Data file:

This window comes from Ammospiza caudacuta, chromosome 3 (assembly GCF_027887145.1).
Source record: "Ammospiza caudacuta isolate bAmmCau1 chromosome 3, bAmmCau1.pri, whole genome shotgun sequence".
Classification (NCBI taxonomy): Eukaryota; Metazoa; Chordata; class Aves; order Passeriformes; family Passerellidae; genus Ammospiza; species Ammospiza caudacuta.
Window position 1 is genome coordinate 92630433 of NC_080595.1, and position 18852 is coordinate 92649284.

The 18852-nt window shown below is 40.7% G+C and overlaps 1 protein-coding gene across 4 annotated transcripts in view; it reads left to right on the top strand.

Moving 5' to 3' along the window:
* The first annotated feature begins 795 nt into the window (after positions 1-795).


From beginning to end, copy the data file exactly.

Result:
This window comes from Ammospiza caudacuta, chromosome 3 (assembly GCF_027887145.1).
Source record: "Ammospiza caudacuta isolate bAmmCau1 chromosome 3, bAmmCau1.pri, whole genome shotgun sequence".
Classification (NCBI taxonomy): Eukaryota; Metazoa; Chordata; class Aves; order Passeriformes; family Passerellidae; genus Ammospiza; species Ammospiza caudacuta.
Window position 1 is genome coordinate 92630433 of NC_080595.1, and position 18852 is coordinate 92649284.

The 18852-nt window shown below is 40.7% G+C and overlaps 1 protein-coding gene across 4 annotated transcripts in view; it reads left to right on the top strand.

Moving 5' to 3' along the window:
* The first annotated feature begins 795 nt into the window (after positions 1-795).